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Breast cancer in Asia

The Economist Intelligence Unit To view the full report and understand how Asian countries are responding to the challenge of breast cancer, click here. © The Economist Intelligence Unit, 2016. BREAST CANCER IN ASIA The challenge and response Once largely confined to Western countries and Australasia, breast canceris now a major healthcare issue across Asia-Pacific. Already it is the most common form of cancer for women in nine of the ten Asia-Pacific jurisdictions covered in Breast cancer in Asia: The challenge and response, an Economist Intelligence Unit study commissioned by Pfizer. 22.1 China 51.5 Jаpan 52.1 25.8 India South Korea 61.2 Hong Kong 64.3 WHERE BREAST CANCER IS MOST СOMMON 29.3 Thailand Taiwan 38.7 Malaysia 65.7 Singapore Incidence per 100,000 There is substantial variation in the incidence of breast cancer between countries in the region. The age-standardised rate (ASR) of incidence in China, for example, is about one-quarter that in Australia. Based on recent trends, however, the burden of breast cancer looks set to grow, as lifestyles change and especially as populations age. 86.0 Australia WHAT THE FUTURE HOLDS Breast cancer on the rise Percentage increase in estimated number of breast cancer cases between 2012 and 2025 T I I I I 37% Singapore 4% 12% 19% 22% 26% 34% 49% Jаpan South Korea Thailand China Australia India Malaysia WHERE BREAST CANCER IS DEADLIEST If caught early, breast cancer is largely treatable. In well-off countries in the region, the five-year survival rate (the percentage of people who are alive five years after diagnosis) is typically between around 80% and 92%, with five countries having figures roughly comparable to that in the United States. But data indicate that progress against the disease is highly uneven in the region, with five-year survival rates in developing countries such as Thailand, India and Malaysia far behind their developed country counterparts. Moreover, national figures mask huge disparities within countries, notably between urban and rural areas. Mortality ratio:Incidence ratio figures (which show the number of deaths as a percentage of incidence) must be viewed with caution in some cases, due to incomplete data. In China, for example, though collection of incidence information has improved, cancer registries rely on the country's death statistics system, which Globocan describes as incomplete. Mortality rates may well be under-estimated and, given the magnitude of the numbers involved, even a small increase would raise the MR:IR ratio quickly. Five-year survival rates 92% South Korea Hong Kong 90% 89% Australia 89% Jаpan 87% 80% Singapore Taiwan 73% China 63% 89% US five-year survival rate Thailand 52% Lowest rate of 49% Malaysia five-year survival India 0.30% MR:IR MR:IR world average 0.49 0.49 Malaysia India Highest rate of MR:IR 0.38 Thailand 0.24 Singapore 0.24 China 0.19 Jаpan 0.18 0.16 Hong Kong 0.16 Australia Taiwan 0.12 South Korea HOW PREPARED ARE COUNTRIES TO RESPOND? Success against breast cancer requires health systems to engage in a wide range of activities simultaneously. These include data gathering; awareness-raising; establishing the facilities to encourage and engage in early diagnosis; providing multi-disciplinary treatment which prov ides a co-ordinated range of interventions depending on individual circumstances; ensuring long-term care and support for those who have been through primary treatment; and providing palliative care for women who are dy ing from the disease. To get a better view of how countries in the region are addressing this disease, The EIU has produced a detailed scorecard which considers policy around all these aspects of breast cancer control. Countries were ranked on their aggregate score across six areas of breast cancer policy deemed to be most important. Each category was scored from 0, for very weak, to 8, for very strong. Overall Country Score 48 Australia 8 8 8 8 45 Taiwan 8 6 8 44 Hong Kong 8 8. 7 7 43 Japan 8 8 8 7 6 43 Singapore 8 7 8 41 South Korea 8 8 7 6. 6 27 Malaysia 8 5 4 2 4 4 24 Thailand 3 7 4 4 10 China 4 2 1 1 Note: Country figures in: J Ferlay et al., Globocan 2012 v1.0: Cancer Incidence and Mortality Worldwide, 2013 8 India 3 0 1 0 2 2 Sponsored by Sources: Where breast cancer is most common: Globocan What the future holds: EIU calaulations based on data from Globocan and United Nations World Population Prospe cts Where breast cancer is deadltest: National cancerregistries, EIU calaulations Pfizer 00 Awareness raising 00 Early detection 00 Treatment quality & access uo ddns JOAJAJDS UJan-Buon co 00 Palliative a 00 Data collection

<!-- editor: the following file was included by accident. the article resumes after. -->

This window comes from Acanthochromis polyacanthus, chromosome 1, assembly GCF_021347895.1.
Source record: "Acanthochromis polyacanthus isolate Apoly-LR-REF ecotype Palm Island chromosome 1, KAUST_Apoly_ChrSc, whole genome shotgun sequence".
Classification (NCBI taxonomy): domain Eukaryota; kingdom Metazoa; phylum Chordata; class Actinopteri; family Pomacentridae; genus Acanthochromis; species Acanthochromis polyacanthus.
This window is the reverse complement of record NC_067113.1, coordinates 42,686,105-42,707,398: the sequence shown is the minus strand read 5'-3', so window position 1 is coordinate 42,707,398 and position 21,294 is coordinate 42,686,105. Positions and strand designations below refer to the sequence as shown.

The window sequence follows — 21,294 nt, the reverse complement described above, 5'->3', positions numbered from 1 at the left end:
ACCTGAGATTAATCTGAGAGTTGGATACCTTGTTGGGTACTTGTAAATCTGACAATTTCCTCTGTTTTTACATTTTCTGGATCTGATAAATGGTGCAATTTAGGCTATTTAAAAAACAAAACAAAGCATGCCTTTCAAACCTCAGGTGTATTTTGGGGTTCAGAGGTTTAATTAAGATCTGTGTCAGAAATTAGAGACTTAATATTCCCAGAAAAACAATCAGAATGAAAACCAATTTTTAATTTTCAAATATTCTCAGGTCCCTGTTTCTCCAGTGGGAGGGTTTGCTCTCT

Breast cancer in Asia

shared by SimonAldous on Apr 28
Once largely confined to Western countries and Australasia, breast cancer is now a major healthcare issue across Asia-Pacific.


Simon Aldous


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